Then get yourself some buttered-and-floured cake pans and fill them with the mix. (Note: the recipe claims to make one 10-inch cake, but that’s not even close to being true. The blue pan at the top is a deep 10-incher, and I got another couple of smaller cakes out of the batch.)

Once the cakes are out of the oven let them cool for 15 minutes. Then drizzle some more liquor on top and allow them to cool thoroughly.

I decided to take my friend’s lead and age these cakes, at least for a few months. Wrap them in cheesecloth, then moisten the cloth with whatever liquor you like (I stuck with the Jack Daniel’s all the way). Add a layer of plastic wrap, then aluminum foil, and then toss into a Ziploc-type bag. Store in the fridge and occasionally take the cakes out and pour a little liquor over the cheesecloth, just to keep things nice and moist.

Tom is promising to have a two-year-old fruit cake in his backpack when he arrives for his annual weeklong visit in a few weeks. By that time my cakes will be around six weeks old, and so maybe we’ll break into one of them and do a side-by-side comparison.

There are worse experiments to participate in, you know.

King Arthur’s Light Old Fashioned Fruit Cake 
Recipe
From “The Baking Sheet Newsletter”

4 cups (17 ounces) all-purpose flour
1/2 teaspoon baking powder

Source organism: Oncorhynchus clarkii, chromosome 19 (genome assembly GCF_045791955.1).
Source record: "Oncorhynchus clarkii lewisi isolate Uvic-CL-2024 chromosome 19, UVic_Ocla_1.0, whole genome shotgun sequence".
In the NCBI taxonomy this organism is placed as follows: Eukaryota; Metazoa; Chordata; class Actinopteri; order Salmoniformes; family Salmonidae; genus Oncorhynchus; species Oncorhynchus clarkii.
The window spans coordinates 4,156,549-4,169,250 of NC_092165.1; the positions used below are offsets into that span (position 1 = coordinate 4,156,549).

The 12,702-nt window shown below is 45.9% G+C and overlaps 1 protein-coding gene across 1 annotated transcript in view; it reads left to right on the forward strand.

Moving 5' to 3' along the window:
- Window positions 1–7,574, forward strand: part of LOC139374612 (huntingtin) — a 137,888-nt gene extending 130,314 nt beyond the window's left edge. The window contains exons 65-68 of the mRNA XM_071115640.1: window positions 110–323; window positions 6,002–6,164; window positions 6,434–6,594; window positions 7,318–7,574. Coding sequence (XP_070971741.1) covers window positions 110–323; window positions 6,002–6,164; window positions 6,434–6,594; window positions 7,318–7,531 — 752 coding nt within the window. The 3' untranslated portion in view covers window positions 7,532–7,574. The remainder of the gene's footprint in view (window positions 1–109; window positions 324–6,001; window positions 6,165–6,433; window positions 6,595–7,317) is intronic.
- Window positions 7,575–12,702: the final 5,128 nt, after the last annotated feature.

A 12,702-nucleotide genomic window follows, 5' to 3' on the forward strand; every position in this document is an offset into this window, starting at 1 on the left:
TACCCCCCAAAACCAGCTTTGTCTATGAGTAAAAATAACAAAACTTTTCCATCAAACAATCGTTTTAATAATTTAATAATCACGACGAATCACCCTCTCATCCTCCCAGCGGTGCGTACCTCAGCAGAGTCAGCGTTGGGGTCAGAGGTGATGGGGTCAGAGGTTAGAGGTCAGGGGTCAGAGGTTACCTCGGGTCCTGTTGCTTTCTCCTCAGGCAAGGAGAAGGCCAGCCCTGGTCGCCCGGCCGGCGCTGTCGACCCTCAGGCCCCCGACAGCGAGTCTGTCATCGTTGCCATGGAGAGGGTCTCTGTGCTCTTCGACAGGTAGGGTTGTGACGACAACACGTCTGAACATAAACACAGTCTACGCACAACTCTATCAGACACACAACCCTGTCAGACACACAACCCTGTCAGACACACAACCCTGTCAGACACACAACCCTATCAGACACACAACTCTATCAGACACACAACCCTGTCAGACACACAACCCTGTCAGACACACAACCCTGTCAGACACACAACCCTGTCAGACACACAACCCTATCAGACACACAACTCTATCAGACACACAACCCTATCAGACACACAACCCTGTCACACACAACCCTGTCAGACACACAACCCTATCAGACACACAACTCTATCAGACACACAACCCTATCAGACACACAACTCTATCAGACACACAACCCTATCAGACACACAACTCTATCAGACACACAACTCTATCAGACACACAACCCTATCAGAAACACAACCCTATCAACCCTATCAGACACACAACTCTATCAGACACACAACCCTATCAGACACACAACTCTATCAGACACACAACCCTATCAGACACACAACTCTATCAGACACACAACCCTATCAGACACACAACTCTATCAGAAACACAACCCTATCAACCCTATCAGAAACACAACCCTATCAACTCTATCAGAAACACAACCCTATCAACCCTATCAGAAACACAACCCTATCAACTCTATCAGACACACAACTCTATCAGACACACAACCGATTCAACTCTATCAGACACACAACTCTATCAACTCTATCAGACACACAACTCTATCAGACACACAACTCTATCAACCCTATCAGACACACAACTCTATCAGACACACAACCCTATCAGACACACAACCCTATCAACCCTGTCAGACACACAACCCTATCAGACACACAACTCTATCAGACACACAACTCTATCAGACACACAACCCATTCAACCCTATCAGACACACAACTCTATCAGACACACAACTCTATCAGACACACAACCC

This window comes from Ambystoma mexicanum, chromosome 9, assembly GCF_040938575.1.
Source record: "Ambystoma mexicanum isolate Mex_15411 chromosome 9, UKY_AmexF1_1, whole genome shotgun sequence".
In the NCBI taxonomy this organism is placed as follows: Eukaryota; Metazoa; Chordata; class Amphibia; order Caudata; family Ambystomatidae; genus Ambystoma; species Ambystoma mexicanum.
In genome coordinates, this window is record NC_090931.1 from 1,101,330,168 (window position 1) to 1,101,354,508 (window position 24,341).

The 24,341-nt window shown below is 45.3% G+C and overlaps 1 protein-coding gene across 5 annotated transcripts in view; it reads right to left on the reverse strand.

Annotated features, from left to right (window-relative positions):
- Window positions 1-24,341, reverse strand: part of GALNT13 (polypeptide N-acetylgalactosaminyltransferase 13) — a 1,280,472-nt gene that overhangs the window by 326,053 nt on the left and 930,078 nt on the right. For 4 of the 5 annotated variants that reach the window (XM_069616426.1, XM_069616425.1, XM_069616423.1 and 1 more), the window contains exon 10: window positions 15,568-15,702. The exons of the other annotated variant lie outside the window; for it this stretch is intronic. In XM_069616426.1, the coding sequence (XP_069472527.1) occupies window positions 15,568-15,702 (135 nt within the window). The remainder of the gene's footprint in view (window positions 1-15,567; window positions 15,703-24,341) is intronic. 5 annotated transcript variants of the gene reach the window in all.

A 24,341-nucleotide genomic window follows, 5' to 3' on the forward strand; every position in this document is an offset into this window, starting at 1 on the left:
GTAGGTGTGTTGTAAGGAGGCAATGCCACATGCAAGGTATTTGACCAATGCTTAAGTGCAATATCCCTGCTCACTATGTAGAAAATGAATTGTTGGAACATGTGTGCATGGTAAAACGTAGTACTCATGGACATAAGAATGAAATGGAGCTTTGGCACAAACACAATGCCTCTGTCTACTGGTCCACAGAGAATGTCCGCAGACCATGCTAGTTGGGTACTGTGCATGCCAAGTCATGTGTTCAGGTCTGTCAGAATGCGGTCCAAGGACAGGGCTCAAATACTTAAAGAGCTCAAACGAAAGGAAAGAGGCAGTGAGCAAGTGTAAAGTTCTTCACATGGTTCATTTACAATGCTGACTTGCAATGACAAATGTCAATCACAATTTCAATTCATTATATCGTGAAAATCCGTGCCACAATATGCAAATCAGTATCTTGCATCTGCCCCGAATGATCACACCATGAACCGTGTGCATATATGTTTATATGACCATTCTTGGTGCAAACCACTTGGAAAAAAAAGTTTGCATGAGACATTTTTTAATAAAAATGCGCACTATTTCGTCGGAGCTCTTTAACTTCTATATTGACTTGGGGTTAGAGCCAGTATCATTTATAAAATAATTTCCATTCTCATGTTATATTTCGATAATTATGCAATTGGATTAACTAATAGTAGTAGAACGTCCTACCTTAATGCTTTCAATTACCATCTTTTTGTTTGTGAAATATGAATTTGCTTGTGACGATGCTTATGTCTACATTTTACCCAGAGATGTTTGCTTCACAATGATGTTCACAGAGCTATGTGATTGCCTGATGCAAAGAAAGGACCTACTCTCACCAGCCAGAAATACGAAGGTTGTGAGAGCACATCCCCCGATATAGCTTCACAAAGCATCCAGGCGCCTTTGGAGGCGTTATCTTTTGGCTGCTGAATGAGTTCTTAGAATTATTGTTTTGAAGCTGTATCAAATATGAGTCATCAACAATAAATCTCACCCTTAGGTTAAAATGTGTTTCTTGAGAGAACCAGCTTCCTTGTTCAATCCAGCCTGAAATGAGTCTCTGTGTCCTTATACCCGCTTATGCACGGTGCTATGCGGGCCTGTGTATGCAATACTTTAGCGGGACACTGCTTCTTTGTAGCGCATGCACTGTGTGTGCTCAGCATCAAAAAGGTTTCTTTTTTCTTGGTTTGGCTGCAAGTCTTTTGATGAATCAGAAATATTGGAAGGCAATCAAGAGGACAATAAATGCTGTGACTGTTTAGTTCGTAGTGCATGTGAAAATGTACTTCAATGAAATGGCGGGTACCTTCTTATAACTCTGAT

1 teaspoon nutmeg
1 1/2 teaspoons cinnamon
1 1/2 teaspoons salt
1 1/2 pounds pecan halves (I used a mixture of pecans, walnuts and hazelnuts)
1 1/2 pounds whole candied cherries (I didn’t use any cherries. Instead I went with a mix of candied fruit and orange peel, and dried figs, prunes, and apricots)
1 pound golden or purple raisins (I mixed the two together)
1 cup (2 sticks, 8 ounces) unsalted butter
2 1/4 cups (15 3/4 ounces) sugar (I only used 1 3/4 cups)
6 large eggs
1/4 cup (2 ounces) brandy or rum (I used 1/2 cup of Jack Daniel’s)

Preheat your oven to a 275°F. Grease and flour a 10-inch tube pan, two 9 x 5-inch bread pans, four 1-pound coffee cans (the wide, short kind) or 8 small bread pans. (They’re insane. I got three cakes out of this recipe; Tom says he usually does too.)

In a very large mixing bowl, mix together the flour, salt, and spices. Add the nuts and fruit, mixing until they are well coated.